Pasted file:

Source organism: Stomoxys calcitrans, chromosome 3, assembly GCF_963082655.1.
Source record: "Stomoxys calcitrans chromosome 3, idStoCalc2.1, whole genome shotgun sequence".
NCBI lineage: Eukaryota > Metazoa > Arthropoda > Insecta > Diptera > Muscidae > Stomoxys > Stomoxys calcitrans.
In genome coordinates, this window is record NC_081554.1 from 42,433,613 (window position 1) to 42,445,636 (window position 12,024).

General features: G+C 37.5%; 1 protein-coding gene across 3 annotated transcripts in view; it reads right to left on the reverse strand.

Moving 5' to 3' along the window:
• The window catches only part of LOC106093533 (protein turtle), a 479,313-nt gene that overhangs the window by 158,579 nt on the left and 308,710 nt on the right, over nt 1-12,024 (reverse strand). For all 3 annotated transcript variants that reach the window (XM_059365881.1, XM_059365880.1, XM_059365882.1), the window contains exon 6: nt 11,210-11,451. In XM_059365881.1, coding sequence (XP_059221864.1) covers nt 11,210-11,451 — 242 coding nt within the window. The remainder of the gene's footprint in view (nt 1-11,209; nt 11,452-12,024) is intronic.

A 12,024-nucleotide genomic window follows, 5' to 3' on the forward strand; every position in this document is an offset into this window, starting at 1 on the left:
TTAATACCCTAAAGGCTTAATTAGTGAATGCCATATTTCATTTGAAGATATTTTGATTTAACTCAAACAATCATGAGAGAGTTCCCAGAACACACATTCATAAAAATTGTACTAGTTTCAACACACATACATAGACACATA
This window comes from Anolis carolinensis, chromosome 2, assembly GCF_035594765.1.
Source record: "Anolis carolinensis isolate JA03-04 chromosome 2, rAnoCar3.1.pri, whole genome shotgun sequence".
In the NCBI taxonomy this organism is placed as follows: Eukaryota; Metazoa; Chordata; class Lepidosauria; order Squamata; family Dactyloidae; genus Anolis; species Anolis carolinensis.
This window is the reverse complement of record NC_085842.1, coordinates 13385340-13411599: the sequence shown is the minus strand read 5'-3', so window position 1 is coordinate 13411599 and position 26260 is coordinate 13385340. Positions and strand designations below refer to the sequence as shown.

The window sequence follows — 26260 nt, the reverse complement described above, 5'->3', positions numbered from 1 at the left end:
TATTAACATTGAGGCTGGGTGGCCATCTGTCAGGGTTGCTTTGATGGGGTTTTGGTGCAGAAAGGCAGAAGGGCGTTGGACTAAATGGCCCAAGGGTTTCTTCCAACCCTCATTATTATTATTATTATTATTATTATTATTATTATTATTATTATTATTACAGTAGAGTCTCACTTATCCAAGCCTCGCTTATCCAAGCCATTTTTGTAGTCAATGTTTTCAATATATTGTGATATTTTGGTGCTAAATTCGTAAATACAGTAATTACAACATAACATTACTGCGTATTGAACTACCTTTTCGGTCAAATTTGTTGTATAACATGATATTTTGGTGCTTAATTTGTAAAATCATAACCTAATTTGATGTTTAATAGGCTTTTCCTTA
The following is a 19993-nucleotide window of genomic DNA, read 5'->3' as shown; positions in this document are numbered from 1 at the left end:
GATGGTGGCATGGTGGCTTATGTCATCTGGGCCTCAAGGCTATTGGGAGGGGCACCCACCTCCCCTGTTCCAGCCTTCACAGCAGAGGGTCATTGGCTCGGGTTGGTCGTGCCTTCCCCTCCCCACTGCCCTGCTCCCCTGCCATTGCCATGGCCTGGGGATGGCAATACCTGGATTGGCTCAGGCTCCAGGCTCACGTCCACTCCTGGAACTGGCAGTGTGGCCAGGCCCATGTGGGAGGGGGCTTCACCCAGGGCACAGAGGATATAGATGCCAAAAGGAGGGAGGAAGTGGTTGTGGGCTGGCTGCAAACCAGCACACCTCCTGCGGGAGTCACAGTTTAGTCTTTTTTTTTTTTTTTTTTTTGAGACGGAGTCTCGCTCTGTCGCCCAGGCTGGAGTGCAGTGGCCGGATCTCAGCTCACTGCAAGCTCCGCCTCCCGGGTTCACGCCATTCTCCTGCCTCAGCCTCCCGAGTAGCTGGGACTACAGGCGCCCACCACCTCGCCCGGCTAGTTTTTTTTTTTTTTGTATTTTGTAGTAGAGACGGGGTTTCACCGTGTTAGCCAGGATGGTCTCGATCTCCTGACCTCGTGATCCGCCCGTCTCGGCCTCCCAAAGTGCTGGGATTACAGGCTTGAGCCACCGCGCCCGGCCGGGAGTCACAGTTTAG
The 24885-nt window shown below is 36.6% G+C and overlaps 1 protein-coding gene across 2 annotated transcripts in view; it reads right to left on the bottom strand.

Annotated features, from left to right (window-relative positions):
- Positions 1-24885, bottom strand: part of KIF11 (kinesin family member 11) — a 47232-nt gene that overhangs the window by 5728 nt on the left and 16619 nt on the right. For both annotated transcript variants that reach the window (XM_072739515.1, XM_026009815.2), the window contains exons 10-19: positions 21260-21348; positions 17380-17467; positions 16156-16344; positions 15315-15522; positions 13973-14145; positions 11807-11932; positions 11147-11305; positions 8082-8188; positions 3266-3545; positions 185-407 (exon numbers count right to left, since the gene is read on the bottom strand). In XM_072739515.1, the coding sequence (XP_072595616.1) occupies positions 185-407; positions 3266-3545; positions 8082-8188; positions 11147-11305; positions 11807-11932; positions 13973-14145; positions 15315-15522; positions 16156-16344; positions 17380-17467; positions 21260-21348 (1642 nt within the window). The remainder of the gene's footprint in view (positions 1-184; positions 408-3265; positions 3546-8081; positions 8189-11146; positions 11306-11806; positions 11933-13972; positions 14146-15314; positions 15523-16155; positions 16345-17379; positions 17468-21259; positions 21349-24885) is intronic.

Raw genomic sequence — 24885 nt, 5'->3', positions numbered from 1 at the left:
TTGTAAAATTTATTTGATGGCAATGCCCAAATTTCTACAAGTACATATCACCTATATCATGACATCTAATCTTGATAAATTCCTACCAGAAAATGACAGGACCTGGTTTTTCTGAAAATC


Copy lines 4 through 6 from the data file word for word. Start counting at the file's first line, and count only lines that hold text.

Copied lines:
In genome coordinates, this window is record NC_081554.1 from 42,433,613 (window position 1) to 42,445,636 (window position 12,024).

General features: G+C 37.5%; 1 protein-coding gene across 3 annotated transcripts in view; it reads right to left on the reverse strand.

Moving 5' to 3' along the window: